A dairy farmer who lost nearly 1200 animals after his farm was affected by the Mycoplasma bovis outbreak says he can see the light at the end of the tunnel.
Prime Minister Jacinda Ardern and Agriculture Minister, Damien O'Connor, visited sharemilker Leo Bensegues today, whose herd became infected in August last year.
Watch the full briefing by Prime Minister Jacinda Ardern after her visit to Morven in Canterbury's Waimate District:
Mr Bensegues had to cull 950 cows and 222 young stock.
He had been waiting for months for a decision from the Ministry for Primary Industries (MPI), he said.
"We were the last farm ready to go by November, the decision by MPI to stop killing, so we've been waiting for few months since then, so now all cows got killed, and we started to clean up.
"So now we start to see light after the tunnel, we got all our cows back, we got money from MPI, so we're really happy."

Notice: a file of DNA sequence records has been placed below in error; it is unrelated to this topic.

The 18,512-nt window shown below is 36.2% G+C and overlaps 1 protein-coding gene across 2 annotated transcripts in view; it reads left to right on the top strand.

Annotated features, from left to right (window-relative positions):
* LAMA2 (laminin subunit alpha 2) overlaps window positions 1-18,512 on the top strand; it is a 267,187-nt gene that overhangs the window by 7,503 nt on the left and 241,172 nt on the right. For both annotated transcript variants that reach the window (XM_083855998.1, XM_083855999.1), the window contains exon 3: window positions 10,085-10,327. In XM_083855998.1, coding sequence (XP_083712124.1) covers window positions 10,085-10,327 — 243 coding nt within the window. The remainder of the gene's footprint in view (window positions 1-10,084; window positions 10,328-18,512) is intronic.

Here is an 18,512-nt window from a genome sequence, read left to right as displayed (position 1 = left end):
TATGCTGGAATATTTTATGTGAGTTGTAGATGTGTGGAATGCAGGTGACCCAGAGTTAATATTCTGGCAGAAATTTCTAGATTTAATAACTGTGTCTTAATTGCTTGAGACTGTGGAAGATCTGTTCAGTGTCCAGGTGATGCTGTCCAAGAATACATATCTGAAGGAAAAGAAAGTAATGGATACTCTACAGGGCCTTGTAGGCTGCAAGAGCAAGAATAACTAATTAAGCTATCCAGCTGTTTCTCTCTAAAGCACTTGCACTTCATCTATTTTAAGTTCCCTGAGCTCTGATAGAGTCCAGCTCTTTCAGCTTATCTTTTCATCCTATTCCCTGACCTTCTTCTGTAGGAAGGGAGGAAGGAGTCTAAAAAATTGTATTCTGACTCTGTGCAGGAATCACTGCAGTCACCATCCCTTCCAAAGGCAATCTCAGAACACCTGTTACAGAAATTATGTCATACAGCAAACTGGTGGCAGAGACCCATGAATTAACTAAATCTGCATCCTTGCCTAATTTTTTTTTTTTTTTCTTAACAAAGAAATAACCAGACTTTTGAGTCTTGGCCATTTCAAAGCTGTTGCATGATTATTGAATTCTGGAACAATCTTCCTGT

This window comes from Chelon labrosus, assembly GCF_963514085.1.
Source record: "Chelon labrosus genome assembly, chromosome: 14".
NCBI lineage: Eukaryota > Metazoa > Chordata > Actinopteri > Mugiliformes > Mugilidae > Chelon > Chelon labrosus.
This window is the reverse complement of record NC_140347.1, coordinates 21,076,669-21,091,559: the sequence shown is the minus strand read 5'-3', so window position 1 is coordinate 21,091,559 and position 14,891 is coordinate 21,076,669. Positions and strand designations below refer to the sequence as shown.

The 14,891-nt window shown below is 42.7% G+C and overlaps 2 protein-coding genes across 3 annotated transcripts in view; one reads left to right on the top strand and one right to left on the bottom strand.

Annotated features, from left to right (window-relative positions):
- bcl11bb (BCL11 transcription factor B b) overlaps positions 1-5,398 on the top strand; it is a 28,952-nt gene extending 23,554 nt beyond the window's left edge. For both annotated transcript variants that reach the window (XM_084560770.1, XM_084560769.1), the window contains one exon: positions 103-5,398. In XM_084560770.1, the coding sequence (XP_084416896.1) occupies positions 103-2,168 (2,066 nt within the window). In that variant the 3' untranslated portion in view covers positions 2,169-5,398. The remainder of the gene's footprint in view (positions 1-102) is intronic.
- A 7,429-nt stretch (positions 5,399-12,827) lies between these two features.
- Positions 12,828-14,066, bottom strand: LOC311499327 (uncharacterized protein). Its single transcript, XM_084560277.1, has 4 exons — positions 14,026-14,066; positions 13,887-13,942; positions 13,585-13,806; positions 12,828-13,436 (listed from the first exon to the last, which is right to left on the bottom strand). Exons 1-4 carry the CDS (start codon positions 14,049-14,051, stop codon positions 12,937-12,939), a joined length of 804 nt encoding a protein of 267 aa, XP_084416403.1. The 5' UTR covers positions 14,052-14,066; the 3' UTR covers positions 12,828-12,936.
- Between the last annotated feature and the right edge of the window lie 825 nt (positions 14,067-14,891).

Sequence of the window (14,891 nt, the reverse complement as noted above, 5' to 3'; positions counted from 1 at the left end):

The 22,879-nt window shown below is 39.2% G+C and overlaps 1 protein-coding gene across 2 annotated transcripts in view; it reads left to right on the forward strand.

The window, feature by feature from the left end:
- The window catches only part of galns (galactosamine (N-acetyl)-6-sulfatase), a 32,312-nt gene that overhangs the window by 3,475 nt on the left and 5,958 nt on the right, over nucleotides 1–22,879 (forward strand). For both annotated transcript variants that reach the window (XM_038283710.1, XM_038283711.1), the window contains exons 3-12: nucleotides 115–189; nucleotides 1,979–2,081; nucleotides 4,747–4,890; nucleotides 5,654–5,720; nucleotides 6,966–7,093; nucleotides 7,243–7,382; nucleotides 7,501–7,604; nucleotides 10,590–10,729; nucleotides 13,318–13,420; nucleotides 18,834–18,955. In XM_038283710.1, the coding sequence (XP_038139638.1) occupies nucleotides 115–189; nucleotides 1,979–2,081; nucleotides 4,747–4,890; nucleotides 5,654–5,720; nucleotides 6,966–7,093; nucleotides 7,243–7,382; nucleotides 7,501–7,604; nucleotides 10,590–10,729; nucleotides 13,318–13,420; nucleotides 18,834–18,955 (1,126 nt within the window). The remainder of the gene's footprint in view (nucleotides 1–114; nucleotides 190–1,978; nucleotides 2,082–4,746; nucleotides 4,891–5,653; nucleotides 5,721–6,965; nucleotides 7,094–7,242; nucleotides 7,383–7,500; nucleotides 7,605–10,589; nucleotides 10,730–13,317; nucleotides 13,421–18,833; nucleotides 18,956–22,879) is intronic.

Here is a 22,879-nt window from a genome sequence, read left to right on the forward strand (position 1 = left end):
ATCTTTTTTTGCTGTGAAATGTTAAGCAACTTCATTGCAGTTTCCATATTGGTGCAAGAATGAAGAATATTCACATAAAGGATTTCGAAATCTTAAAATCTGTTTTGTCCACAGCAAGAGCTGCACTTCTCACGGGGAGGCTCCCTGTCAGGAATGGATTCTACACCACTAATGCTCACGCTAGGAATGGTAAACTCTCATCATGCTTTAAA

The compensation he received from MPI covered the farm's losses.
Mr Bensegues, who had been at the property for six years, did not want to talk about what it was like seeing stock taken away to slaughter.
"It's all done ... [and] we have to focus on the future.
"I think every farm infected from now on, should work together with MPI... In the end you just have to start again."
The call by the government to carry on with culling was the right one, he said.
"There will be a lot of people unhappy, but it they say, 'No, we don't carry on,' there will be a lot of unhappy people anyway.
"We've been in that situation - me and my wife - and it was really hard because the value of your animals is going down ... you lose everything."
Farmers needed to work with MPI, he said.
"Honesty is going to go a long way and I think we are an example of that, we have been honest and we work with MPI, hard in the beginning, we make progress and it was much better ... in the end we got everything back."